|Author SumikashaC Licence CC BY-SA 4.0 Source Wikimedia|
Expo 2020 Dubai opened on 1 Oct 2021. It should have taken place between 20 Oct 2020 and 10 April 2021 but, like the Tokyo Olympics, it was postponed for a year because of the pandemic. As it happens, International Expos have a lot in common with the Olympic Games. They attract visitors from all parts of the world. They require lavish sponsorship. They are regulated by ithe Bureau International des Expositions much in the way that the Games are regulated by the International Olympic Committee.
Like the Olympics and other major sporting events, their funding is vulnerable to ambush marketing. The booklet, Expo 2020 Dubai Brand Protection Guidelines, describes ambush marketing as "the act of creating a false or unauthorized association with an event, whether intentional or not." It effectively gives worldwide publicity to the ambushers for nothing.
The right to associate with a major sporting event or Expo is called an "association right" and it is regarded as an intellectual property right (see para 16.1 (6) of the Part 63 Practice Direction). I discussed the legislation that protected the rights of the International Olympic Committee and the London Organizing Committee in Olympics Association Right and London Olympics Association Right on 31 July 2012 in NIPC Law. Similar legislation has been enacted for the Commonwealth Games in Birmingham in 2022 which I mentioned in Guidance on Birmingham Commonwealth Games Association Right on 10 Aug 2021 in NIPC West Midlands.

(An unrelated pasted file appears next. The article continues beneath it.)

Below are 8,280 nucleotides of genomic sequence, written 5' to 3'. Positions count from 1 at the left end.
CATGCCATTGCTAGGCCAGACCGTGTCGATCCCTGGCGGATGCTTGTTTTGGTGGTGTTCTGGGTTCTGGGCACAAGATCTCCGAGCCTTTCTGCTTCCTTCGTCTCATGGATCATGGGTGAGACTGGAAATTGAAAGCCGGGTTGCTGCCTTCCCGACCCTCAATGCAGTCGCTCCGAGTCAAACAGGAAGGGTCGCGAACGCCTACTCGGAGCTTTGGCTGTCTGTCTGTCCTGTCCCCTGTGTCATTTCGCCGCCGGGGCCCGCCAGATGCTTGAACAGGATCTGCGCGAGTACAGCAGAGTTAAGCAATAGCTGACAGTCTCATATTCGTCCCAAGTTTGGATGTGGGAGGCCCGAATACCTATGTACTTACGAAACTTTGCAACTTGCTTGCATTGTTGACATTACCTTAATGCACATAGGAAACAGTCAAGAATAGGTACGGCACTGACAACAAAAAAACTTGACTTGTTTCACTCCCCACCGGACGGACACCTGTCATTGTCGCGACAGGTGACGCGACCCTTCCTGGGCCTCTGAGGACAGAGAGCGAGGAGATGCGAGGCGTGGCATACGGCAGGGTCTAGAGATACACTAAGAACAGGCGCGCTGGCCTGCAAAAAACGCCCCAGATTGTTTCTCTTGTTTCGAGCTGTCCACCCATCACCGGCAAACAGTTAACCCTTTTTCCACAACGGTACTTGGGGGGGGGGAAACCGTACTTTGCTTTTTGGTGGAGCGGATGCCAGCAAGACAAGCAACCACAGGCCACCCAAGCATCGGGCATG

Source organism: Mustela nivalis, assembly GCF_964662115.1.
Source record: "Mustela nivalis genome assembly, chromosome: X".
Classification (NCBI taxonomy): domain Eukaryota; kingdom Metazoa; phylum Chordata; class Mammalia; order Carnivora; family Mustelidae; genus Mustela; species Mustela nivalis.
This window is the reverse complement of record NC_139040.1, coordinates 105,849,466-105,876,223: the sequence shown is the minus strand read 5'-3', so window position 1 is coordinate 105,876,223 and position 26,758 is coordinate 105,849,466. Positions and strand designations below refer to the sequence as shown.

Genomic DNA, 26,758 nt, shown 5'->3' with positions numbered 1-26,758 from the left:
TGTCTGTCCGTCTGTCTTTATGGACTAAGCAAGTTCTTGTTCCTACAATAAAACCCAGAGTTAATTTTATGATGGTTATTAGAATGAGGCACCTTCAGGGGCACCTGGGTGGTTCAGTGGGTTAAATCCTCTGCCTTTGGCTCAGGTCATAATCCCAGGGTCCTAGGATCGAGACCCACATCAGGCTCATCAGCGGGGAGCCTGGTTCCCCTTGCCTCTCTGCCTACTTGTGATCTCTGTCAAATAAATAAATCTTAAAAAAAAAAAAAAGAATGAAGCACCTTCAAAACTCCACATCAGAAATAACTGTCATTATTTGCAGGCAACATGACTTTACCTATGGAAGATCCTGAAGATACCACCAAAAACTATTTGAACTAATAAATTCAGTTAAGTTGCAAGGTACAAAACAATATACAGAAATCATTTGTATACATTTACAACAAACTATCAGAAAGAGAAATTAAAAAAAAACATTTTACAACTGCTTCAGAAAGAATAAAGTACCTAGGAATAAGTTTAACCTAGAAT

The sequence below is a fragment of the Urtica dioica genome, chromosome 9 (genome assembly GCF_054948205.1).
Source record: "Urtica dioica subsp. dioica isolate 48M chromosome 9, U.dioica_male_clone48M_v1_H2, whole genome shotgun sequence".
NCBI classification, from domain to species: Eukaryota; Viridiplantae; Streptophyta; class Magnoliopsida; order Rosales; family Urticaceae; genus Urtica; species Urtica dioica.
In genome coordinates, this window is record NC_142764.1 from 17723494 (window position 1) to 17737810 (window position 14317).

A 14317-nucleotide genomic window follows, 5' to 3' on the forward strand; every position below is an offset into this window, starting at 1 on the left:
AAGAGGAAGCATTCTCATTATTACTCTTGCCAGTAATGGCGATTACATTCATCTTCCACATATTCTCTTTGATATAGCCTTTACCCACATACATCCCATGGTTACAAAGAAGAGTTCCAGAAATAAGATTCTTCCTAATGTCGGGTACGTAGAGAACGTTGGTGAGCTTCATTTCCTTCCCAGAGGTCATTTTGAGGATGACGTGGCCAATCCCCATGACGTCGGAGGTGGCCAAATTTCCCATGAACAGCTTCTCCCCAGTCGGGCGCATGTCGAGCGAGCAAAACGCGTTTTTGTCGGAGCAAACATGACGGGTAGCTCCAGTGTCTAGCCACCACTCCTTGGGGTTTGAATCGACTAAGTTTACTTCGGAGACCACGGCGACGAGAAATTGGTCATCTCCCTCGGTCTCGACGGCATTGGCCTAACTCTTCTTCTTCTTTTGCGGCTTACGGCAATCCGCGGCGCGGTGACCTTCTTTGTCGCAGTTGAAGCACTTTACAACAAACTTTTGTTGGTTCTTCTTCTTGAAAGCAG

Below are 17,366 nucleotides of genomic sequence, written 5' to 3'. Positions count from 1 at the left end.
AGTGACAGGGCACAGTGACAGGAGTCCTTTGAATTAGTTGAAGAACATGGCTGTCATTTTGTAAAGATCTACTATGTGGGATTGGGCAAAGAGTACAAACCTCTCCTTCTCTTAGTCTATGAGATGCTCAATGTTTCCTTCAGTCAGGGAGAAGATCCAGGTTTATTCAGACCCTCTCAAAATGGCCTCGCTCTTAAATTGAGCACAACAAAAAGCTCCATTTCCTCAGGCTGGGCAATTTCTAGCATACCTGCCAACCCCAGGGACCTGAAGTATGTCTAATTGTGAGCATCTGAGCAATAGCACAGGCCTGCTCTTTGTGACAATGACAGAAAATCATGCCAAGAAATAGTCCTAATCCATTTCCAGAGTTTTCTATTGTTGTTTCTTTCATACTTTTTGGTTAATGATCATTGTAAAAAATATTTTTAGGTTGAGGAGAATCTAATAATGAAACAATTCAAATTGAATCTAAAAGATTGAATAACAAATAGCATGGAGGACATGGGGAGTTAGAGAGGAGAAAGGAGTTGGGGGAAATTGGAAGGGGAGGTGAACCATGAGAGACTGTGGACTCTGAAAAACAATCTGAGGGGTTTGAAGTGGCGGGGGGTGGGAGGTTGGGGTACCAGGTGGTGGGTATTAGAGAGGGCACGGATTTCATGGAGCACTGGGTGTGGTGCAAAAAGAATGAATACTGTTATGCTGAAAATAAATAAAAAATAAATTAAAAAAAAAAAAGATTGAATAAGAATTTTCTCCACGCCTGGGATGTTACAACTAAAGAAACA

The marks that are protected in the United Arab Emirates include the composite word and device marls of the Bureau International des Expositions and Expo 2020 Dubai. Images of those marks appear on pages 11 to 13 and 16 of the booklet. The booklet suggests that neither the Emirati nor the Dubai government has enacted special legislation to protect those marks or association rights. The intellectual property rights that are mentioned on page 19 are trade marks and copyright. I discussed the relevant legislation in UAE Trade Mark Law on 30 May 2013 and copyright and related rights on 4 Jan 2012 and 11 Feb 2012.
The booklet does not mention the courts in which infringement proceedings would be brought. It is assumed that these will be the civil courts in Dubai. As an intellectual property law has been enacted for the Dubai International Financial Centre. it may also be possible for sponsors to seek relief in the Centre's English speaking common law courts (see Introduction to, and Overview of, the New DIFC Intellectual Property Law 11 Dec 2019). An advantage of that jurisdiction is that the DIFC provides a remedy for passiong off (see The DIFC Law of Passing-Off 7 April 2012).
Changing the subject, almost every country in the world seems to be represented with its own pavilion in Dubai including very small states such as Monaco and the Holy See. The British pavilion seems particularly lavish. A day ticket to the Expo costs 95 UAE dirhams which is just under £20 and children, students, seniors and "people of determination" get in for free. That compares very favourably to the Roman remains in Bath, an important tourist attraction in this country.
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